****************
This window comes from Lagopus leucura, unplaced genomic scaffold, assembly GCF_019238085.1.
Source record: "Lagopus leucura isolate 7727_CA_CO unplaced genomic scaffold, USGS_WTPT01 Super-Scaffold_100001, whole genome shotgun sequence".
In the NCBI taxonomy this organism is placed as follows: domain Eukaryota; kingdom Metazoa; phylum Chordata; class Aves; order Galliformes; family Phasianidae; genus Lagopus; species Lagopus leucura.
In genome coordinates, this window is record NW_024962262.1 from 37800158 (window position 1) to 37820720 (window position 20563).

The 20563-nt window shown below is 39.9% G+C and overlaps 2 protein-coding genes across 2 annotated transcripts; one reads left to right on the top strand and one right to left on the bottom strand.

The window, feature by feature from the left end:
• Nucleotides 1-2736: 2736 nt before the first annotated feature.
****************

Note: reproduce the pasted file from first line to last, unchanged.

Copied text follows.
This window comes from Lagopus leucura, unplaced genomic scaffold, assembly GCF_019238085.1.
Source record: "Lagopus leucura isolate 7727_CA_CO unplaced genomic scaffold, USGS_WTPT01 Super-Scaffold_100001, whole genome shotgun sequence".
In the NCBI taxonomy this organism is placed as follows: domain Eukaryota; kingdom Metazoa; phylum Chordata; class Aves; order Galliformes; family Phasianidae; genus Lagopus; species Lagopus leucura.
In genome coordinates, this window is record NW_024962262.1 from 37800158 (window position 1) to 37820720 (window position 20563).

The 20563-nt window shown below is 39.9% G+C and overlaps 2 protein-coding genes across 2 annotated transcripts; one reads left to right on the top strand and one right to left on the bottom strand.

The window, feature by feature from the left end:
• Nucleotides 1-2736: 2736 nt before the first annotated feature.